It's 2015 and Yet American Textbook Writers Apparently STILL Don't Get It

In what is one of the most odious items I have read about American textbooks in a long time, this one created by McGraw-Hill for world geography had this (from the Washington Post):

In a section titled “Patterns of Immigration,” a speech bubble pointing to a U.S. map read: “The Atlantic Slave Trade between the 1500s and 1800s brought millions of workers from Africa to the southern United States to work on agricultural plantations.”


Workers?  Like going to Microsoft with their visas and everything?

Hell no, there were no "workers" from Africa.  There were only human beings who were kidnapped, beaten and starved on ships and then, when they got to their destination, those human beings were sold as slaves.  Shame on you, McGraw-Hill.
 I think on the basis of that single item, that no district should buy their books.  There is ZERO excuse for this.  

A mom in Texas, who was a teacher at a public high school, got a text from her son who saw this in his textbook in class. 
“This is erasure,” Dean-Burren said in an interview with The Washington Post. “This is revisionist history — retelling the story however the winners would like it told.”
She's right; history is told by the victors.

I worked in the textbook industry and I know that every single thing in those books is triple-checked.  They don't just let things slide by.  This was not an error (and you'll see that M-H doesn't even say it was.)

McGraw-Hill Education sought to redress these implied untruths in a Facebook announcement Friday. While the geography program “meets the learning objectives of the course,” the publishing company’s statement said, a close review of the content revealed that “our language in that caption did not adequately convey that Africans were both forced into migration and to labor against their will as slaves.”

“We believe we can do better,” it continues. “To communicate these facts more clearly, we will update this caption to describe the arrival of African slaves in the U.S. as a forced migration and emphasize that their work was done as slave labor.”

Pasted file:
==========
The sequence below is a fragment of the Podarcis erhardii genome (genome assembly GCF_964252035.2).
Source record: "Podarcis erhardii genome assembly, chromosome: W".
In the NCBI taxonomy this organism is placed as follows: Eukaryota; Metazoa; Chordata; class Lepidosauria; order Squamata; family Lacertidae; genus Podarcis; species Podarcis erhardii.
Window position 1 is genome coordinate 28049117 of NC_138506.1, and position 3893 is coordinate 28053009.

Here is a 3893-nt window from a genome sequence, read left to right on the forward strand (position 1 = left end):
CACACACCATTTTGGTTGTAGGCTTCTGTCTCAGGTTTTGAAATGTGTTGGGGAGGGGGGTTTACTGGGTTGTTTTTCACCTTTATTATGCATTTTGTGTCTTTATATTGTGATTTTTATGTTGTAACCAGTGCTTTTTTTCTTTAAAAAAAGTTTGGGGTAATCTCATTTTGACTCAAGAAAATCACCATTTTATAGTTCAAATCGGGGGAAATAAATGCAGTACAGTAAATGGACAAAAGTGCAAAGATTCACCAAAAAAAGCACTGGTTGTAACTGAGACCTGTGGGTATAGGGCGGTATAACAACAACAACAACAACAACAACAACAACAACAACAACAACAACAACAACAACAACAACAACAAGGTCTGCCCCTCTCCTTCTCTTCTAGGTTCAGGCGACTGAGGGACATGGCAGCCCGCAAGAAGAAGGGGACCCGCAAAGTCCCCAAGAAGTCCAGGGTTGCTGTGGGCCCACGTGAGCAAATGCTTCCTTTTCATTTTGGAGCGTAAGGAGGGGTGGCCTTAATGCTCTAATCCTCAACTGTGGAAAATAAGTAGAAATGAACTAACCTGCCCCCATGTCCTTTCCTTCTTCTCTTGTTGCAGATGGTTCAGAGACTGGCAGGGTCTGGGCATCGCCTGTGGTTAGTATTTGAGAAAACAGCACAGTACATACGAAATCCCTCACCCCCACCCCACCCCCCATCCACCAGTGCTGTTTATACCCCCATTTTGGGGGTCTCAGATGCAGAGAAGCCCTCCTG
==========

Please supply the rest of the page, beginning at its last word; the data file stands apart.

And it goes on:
The educational publisher has been criticized for its Texas materials before. McGraw-Hill was one of a handful of textbook providers that came under fire after the Texas State Board of Education adopted new standards for its social studies curriculum in 2010 — a policy that educators derided for interfering with accurate history instruction.

But Ms. Dean-Burren's son, Coby, had it right.
Shortly after the publisher’s response, Dean-Burren and her son were sitting next to each other on the couch when Coby started dialing his mother’s cell phone number.

“Why are you calling me?” she asked, confused.

He urged, “Answer your phone.” Speaking into his, Coby fulfilled a request that Dean-Burren made when her son started high school.

“Mom,” he said, “you told me to call you when I realized I could change the world.”
Keep it up, Coby.


Anonymous said…
Oh, they get it$! To balance it all, I gave "Between the World and Me" by Ta-Nehisi Coates to my teens. Of course they already beat me to it as they follow tweets by the latest and greatest make you squirm newsmakers. Such is this gen. Can't get ahead of them much.

Anonymous said…
I don't mind that the slaves in our history are finally being more highly regarded as "workers" because the truth is; they worked and suffered MUCH harder than any white man or woman in those days, with zero days off and from sunrise to sunset. It is beyond imagination the unspeakable horrors and abuses that most of the slaves suffered and it is important that all High School text books accurately and completely portray the reality.